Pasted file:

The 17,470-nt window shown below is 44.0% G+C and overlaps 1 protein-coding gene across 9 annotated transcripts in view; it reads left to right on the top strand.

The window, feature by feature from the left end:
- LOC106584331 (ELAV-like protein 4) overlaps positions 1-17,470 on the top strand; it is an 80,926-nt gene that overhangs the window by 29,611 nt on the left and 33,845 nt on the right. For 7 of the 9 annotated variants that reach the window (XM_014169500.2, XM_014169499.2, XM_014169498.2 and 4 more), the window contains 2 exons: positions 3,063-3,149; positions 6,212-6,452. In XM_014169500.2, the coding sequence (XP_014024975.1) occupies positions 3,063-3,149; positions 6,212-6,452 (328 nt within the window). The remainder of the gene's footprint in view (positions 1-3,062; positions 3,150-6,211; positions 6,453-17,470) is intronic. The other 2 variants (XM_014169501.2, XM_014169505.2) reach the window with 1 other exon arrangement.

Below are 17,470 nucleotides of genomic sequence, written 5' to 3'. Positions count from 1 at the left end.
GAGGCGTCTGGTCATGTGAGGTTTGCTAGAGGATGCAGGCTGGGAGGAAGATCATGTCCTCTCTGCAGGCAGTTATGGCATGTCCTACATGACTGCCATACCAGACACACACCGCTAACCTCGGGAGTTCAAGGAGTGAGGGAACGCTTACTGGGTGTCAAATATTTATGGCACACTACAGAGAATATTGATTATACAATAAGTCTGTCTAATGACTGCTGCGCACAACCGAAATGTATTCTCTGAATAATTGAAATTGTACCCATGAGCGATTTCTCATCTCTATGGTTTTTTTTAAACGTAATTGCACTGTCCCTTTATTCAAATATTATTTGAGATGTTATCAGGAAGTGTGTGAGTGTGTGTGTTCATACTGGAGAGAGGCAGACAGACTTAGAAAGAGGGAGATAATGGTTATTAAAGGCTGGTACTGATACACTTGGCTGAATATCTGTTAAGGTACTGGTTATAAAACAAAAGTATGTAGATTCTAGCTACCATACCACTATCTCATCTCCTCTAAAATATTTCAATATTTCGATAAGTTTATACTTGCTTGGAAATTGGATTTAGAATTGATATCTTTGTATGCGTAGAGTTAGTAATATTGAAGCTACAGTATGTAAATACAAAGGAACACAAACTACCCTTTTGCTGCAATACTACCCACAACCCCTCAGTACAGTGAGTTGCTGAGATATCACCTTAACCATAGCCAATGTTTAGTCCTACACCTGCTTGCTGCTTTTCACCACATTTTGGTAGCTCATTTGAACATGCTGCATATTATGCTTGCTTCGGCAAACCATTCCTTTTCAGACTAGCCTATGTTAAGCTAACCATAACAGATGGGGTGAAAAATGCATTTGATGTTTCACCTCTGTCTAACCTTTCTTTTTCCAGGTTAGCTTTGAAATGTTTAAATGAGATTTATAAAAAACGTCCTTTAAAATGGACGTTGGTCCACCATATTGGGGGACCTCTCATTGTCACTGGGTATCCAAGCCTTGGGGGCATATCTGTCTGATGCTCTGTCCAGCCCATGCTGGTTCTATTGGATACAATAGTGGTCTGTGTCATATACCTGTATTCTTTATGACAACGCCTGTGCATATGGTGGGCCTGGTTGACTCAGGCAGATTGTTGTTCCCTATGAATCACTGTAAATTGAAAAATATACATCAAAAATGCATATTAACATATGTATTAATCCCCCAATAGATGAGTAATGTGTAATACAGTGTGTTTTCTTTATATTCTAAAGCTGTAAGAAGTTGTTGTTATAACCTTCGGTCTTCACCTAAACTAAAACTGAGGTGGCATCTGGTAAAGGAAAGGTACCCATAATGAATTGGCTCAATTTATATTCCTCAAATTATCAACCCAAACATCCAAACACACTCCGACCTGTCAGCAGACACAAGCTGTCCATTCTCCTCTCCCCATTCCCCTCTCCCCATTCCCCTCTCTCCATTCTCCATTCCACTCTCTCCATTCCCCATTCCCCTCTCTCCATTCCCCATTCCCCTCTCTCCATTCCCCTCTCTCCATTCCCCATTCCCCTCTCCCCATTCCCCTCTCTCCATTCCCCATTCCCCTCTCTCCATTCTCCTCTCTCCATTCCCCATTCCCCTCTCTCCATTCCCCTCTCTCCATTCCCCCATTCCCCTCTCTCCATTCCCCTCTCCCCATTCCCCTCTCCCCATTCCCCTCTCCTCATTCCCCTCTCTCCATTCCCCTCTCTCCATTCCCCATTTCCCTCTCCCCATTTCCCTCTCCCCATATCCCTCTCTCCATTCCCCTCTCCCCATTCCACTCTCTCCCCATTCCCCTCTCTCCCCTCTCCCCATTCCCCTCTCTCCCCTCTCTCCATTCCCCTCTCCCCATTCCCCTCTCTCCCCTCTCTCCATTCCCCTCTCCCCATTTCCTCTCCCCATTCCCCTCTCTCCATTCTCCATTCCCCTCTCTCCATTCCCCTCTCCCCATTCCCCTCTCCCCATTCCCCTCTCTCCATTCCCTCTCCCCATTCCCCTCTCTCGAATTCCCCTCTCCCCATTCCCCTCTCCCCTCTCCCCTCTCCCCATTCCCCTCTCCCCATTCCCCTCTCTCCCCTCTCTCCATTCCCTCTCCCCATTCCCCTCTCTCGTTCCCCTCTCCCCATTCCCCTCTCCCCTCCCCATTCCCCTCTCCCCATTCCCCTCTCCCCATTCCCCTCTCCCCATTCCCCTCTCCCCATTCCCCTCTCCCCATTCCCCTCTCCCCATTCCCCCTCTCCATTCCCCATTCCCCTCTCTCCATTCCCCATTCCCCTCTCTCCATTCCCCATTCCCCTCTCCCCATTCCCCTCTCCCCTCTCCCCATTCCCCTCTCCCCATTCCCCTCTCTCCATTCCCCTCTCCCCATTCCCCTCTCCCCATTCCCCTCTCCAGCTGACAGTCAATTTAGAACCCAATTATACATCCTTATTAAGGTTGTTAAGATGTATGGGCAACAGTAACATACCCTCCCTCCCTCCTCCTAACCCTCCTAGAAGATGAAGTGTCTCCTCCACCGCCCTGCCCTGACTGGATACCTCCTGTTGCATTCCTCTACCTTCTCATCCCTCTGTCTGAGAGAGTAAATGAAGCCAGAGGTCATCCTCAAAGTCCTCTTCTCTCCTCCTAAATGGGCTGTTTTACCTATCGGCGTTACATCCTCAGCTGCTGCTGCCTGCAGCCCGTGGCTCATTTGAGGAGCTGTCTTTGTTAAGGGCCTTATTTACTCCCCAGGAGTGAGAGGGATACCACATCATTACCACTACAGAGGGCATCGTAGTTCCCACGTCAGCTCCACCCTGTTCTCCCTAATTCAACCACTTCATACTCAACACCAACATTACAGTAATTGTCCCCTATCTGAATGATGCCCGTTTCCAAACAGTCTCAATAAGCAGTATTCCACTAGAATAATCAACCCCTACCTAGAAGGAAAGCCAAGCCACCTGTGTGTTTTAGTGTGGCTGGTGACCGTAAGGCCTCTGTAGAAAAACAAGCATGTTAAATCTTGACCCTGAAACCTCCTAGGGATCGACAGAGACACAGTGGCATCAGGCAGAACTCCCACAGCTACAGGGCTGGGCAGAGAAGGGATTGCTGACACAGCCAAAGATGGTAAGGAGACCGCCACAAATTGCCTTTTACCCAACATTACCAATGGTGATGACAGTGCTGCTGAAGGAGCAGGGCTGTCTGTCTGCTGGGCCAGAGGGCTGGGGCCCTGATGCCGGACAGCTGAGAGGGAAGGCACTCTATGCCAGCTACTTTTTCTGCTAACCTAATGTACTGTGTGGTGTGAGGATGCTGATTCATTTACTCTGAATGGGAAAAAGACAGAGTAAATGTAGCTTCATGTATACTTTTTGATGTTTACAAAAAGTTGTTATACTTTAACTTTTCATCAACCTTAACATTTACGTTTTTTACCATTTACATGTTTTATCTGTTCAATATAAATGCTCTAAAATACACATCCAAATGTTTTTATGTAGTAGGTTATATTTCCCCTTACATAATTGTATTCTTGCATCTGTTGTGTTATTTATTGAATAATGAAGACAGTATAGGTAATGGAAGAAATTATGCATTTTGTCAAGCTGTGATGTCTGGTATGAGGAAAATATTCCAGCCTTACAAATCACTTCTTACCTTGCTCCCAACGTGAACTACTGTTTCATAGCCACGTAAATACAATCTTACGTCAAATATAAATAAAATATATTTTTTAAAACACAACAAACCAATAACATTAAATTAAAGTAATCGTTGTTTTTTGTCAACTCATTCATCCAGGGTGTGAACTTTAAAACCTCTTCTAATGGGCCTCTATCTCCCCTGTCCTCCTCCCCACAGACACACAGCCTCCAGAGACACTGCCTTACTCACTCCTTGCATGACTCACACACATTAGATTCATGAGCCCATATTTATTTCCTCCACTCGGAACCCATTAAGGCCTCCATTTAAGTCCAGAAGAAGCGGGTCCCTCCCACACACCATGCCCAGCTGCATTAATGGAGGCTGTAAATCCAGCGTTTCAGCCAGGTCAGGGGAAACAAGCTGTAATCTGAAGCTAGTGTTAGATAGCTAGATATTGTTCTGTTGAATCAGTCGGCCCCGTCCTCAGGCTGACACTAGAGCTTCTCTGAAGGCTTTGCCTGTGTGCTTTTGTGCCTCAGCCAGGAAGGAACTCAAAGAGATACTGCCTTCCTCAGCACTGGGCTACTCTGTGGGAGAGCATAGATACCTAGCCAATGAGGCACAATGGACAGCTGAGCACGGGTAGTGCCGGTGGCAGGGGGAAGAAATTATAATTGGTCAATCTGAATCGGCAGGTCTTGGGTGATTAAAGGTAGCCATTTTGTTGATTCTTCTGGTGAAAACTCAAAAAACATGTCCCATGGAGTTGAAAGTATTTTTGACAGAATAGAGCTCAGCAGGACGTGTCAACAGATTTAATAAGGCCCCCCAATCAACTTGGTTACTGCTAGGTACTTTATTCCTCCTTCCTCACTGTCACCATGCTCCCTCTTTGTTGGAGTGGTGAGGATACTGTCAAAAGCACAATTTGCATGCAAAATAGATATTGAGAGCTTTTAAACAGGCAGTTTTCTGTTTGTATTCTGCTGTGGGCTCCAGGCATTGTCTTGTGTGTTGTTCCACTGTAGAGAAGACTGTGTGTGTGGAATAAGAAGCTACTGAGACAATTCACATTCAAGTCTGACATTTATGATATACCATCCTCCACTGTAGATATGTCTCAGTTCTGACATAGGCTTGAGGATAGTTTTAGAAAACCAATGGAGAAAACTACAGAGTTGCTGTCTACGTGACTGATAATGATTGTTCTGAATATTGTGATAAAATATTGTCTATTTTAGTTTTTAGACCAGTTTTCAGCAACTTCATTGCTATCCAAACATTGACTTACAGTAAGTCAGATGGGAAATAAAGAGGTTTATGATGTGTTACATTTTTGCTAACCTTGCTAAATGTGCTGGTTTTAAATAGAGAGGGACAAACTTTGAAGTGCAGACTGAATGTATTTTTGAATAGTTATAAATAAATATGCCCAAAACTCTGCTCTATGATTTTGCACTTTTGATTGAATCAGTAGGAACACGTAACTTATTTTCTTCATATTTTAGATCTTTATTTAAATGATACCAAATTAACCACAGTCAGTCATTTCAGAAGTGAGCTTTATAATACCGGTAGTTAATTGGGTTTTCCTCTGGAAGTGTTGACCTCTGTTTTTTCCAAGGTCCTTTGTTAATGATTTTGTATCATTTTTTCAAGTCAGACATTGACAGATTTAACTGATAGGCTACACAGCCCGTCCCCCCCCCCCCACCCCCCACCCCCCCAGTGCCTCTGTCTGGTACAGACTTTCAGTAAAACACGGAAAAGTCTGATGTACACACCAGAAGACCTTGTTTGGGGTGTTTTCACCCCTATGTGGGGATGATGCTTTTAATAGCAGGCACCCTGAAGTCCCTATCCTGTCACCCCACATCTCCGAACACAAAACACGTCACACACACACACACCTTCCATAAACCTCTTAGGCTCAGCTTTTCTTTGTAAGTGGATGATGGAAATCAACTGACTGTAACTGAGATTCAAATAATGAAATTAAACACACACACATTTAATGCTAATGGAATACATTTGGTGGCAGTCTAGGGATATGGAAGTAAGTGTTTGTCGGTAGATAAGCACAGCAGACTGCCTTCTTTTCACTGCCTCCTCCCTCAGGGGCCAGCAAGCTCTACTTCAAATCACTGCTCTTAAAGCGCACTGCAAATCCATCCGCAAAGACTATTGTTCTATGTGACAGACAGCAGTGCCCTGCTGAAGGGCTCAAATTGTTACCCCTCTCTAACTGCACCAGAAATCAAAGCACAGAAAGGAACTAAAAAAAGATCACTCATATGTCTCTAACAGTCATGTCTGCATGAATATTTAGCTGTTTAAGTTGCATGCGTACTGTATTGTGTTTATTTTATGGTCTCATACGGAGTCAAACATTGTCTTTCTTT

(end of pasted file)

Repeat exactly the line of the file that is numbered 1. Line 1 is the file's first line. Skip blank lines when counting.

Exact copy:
The 17,470-nt window shown below is 44.0% G+C and overlaps 1 protein-coding gene across 9 annotated transcripts in view; it reads left to right on the top strand.